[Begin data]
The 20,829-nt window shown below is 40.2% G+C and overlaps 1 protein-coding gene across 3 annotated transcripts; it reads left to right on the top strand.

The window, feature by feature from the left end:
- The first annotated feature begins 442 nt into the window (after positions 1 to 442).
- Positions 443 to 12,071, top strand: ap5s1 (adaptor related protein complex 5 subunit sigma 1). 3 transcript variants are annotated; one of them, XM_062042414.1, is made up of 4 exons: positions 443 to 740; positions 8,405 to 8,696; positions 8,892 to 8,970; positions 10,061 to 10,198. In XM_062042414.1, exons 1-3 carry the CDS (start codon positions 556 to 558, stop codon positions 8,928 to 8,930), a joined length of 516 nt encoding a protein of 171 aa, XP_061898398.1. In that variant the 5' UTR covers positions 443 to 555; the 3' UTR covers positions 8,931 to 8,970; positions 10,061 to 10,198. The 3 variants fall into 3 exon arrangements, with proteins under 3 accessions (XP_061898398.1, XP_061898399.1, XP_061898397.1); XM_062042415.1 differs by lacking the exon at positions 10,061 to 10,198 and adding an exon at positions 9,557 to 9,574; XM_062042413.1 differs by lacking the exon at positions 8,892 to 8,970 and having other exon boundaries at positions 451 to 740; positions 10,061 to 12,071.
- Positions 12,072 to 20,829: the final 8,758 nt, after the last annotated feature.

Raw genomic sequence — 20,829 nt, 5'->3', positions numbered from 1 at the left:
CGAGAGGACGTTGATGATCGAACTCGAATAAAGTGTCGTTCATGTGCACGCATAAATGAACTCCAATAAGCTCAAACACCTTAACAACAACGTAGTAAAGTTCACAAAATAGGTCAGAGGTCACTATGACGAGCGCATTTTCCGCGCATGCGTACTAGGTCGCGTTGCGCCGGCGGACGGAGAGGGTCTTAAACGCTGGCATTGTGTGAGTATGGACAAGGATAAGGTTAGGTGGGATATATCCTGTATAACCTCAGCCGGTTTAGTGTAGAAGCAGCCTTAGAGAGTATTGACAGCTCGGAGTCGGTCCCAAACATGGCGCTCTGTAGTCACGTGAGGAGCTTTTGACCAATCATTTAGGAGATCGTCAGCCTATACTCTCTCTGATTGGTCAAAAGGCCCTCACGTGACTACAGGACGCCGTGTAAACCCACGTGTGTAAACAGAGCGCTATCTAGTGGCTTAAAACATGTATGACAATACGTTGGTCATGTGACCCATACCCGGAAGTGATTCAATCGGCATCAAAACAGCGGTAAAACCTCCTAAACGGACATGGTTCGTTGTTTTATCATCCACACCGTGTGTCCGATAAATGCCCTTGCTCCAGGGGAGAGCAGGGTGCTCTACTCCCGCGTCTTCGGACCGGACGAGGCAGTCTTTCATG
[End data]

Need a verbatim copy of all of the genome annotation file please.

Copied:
The 20,829-nt window shown below is 40.2% G+C and overlaps 1 protein-coding gene across 3 annotated transcripts; it reads left to right on the top strand.

The window, feature by feature from the left end:
- The first annotated feature begins 442 nt into the window (after positions 1 to 442).
- Positions 443 to 12,071, top strand: ap5s1 (adaptor related protein complex 5 subunit sigma 1). 3 transcript variants are annotated; one of them, XM_062042414.1, is made up of 4 exons: positions 443 to 740; positions 8,405 to 8,696; positions 8,892 to 8,970; positions 10,061 to 10,198. In XM_062042414.1, exons 1-3 carry the CDS (start codon positions 556 to 558, stop codon positions 8,928 to 8,930), a joined length of 516 nt encoding a protein of 171 aa, XP_061898398.1. In that variant the 5' UTR covers positions 443 to 555; the 3' UTR covers positions 8,931 to 8,970; positions 10,061 to 10,198. The 3 variants fall into 3 exon arrangements, with proteins under 3 accessions (XP_061898398.1, XP_061898399.1, XP_061898397.1); XM_062042415.1 differs by lacking the exon at positions 10,061 to 10,198 and adding an exon at positions 9,557 to 9,574; XM_062042413.1 differs by lacking the exon at positions 8,892 to 8,970 and having other exon boundaries at positions 451 to 740; positions 10,061 to 12,071.
- Positions 12,072 to 20,829: the final 8,758 nt, after the last annotated feature.

Raw genomic sequence — 20,829 nt, 5'->3', positions numbered from 1 at the left:
CGAGAGGACGTTGATGATCGAACTCGAATAAAGTGTCGTTCATGTGCACGCATAAATGAACTCCAATAAGCTCAAACACCTTAACAACAACGTAGTAAAGTTCACAAAATAGGTCAGAGGTCACTATGACGAGCGCATTTTCCGCGCATGCGTACTAGGTCGCGTTGCGCCGGCGGACGGAGAGGGTCTTAAACGCTGGCATTGTGTGAGTATGGACAAGGATAAGGTTAGGTGGGATATATCCTGTATAACCTCAGCCGGTTTAGTGTAGAAGCAGCCTTAGAGAGTATTGACAGCTCGGAGTCGGTCCCAAACATGGCGCTCTGTAGTCACGTGAGGAGCTTTTGACCAATCATTTAGGAGATCGTCAGCCTATACTCTCTCTGATTGGTCAAAAGGCCCTCACGTGACTACAGGACGCCGTGTAAACCCACGTGTGTAAACAGAGCGCTATCTAGTGGCTTAAAACATGTATGACAATACGTTGGTCATGTGACCCATACCCGGAAGTGATTCAATCGGCATCAAAACAGCGGTAAAACCTCCTAAACGGACATGGTTCGTTGTTTTATCATCCACACCGTGTGTCCGATAAATGCCCTTGCTCCAGGGGAGAGCAGGGTGCTCTACTCCCGCGTCTTCGGACCGGACGAGGCAGTCTTTCATG